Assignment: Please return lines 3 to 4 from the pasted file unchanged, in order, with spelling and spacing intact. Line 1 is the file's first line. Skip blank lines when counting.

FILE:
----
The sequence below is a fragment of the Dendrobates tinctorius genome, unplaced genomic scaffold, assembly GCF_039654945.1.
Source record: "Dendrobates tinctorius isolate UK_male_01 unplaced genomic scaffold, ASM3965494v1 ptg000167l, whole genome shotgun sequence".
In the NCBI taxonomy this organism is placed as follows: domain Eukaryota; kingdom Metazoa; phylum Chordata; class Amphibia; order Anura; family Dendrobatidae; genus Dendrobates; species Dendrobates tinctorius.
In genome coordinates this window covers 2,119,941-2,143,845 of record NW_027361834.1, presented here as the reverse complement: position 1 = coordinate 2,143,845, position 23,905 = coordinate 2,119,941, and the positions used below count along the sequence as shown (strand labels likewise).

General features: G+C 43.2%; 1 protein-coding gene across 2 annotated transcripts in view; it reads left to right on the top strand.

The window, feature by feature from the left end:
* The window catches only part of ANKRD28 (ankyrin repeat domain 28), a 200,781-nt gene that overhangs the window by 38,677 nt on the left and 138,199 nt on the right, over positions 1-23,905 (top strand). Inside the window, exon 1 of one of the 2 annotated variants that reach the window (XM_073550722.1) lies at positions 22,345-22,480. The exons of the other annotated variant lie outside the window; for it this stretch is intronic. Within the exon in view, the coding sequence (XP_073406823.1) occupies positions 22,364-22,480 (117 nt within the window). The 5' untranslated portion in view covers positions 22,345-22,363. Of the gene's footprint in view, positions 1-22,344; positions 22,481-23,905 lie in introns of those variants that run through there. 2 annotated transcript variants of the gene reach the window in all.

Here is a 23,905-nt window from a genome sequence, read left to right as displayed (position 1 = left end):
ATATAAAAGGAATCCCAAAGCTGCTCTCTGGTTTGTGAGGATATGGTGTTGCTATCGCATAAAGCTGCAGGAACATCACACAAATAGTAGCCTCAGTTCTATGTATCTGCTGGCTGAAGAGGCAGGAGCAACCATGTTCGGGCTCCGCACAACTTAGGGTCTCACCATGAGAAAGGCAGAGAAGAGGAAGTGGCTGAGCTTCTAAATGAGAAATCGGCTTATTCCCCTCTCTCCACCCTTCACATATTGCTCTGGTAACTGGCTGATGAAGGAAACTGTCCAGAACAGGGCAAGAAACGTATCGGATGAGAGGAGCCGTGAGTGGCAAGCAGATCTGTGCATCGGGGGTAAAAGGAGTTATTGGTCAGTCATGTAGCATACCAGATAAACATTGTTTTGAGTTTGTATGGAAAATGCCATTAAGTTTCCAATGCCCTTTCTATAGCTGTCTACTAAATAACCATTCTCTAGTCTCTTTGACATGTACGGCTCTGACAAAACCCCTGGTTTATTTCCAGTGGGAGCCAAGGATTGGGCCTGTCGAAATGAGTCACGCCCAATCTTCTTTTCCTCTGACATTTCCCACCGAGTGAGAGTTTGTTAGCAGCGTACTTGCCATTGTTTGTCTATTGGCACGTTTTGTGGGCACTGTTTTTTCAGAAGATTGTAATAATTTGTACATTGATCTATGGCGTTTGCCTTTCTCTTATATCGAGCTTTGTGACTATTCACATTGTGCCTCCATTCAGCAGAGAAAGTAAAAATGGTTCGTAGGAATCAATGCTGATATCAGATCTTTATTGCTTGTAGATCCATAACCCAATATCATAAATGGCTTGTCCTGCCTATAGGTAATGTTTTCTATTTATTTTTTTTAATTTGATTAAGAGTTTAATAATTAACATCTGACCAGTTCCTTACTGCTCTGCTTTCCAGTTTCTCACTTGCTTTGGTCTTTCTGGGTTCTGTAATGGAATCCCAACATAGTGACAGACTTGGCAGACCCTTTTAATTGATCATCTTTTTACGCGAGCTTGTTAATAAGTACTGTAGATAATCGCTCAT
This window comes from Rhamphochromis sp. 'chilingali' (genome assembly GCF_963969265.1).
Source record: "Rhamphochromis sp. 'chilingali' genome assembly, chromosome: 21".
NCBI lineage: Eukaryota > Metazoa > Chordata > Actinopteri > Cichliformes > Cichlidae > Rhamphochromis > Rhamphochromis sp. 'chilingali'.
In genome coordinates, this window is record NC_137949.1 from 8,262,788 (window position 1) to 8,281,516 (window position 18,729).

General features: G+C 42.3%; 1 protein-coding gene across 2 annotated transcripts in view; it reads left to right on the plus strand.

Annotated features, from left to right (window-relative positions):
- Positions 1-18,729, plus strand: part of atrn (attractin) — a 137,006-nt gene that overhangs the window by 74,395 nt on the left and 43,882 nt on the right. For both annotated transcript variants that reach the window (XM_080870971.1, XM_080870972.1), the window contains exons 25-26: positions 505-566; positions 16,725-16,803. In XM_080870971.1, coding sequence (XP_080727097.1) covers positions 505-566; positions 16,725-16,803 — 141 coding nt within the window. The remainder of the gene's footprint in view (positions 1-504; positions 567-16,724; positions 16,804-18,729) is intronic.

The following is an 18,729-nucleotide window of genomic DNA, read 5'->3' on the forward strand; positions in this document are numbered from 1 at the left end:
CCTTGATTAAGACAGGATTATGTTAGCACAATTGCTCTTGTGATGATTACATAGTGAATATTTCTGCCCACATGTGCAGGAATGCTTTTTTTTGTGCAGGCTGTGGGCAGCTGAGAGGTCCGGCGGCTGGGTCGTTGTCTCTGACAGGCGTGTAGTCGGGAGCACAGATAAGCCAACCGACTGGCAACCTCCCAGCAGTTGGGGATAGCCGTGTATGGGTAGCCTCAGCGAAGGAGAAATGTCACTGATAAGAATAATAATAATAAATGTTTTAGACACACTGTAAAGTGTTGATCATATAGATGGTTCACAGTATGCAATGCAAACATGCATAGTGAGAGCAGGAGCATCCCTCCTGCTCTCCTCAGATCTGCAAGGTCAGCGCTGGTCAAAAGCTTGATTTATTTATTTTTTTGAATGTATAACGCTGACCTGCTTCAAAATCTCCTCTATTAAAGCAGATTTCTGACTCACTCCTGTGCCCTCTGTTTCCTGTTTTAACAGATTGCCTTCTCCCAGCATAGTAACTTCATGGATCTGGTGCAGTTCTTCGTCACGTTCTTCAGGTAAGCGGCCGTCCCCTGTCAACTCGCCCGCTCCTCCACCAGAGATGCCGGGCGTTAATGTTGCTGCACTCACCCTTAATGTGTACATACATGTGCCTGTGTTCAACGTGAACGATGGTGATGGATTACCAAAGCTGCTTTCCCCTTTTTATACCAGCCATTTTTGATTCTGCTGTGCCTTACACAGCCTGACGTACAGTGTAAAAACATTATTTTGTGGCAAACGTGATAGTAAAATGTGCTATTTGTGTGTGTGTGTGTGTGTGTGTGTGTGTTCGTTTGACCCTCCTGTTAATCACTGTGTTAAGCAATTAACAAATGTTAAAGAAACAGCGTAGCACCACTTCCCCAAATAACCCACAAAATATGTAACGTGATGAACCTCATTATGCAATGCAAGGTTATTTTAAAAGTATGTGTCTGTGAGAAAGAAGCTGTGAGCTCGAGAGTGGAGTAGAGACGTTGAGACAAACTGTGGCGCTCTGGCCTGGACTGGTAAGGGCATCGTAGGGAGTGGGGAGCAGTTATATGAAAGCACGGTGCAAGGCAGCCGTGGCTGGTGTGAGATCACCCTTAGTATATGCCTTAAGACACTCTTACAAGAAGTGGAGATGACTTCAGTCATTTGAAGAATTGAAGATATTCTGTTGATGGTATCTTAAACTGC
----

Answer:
In the NCBI taxonomy this organism is placed as follows: domain Eukaryota; kingdom Metazoa; phylum Chordata; class Amphibia; order Anura; family Dendrobatidae; genus Dendrobates; species Dendrobates tinctorius.
In genome coordinates this window covers 2,119,941-2,143,845 of record NW_027361834.1, presented here as the reverse complement: position 1 = coordinate 2,143,845, position 23,905 = coordinate 2,119,941, and the positions used below count along the sequence as shown (strand labels likewise).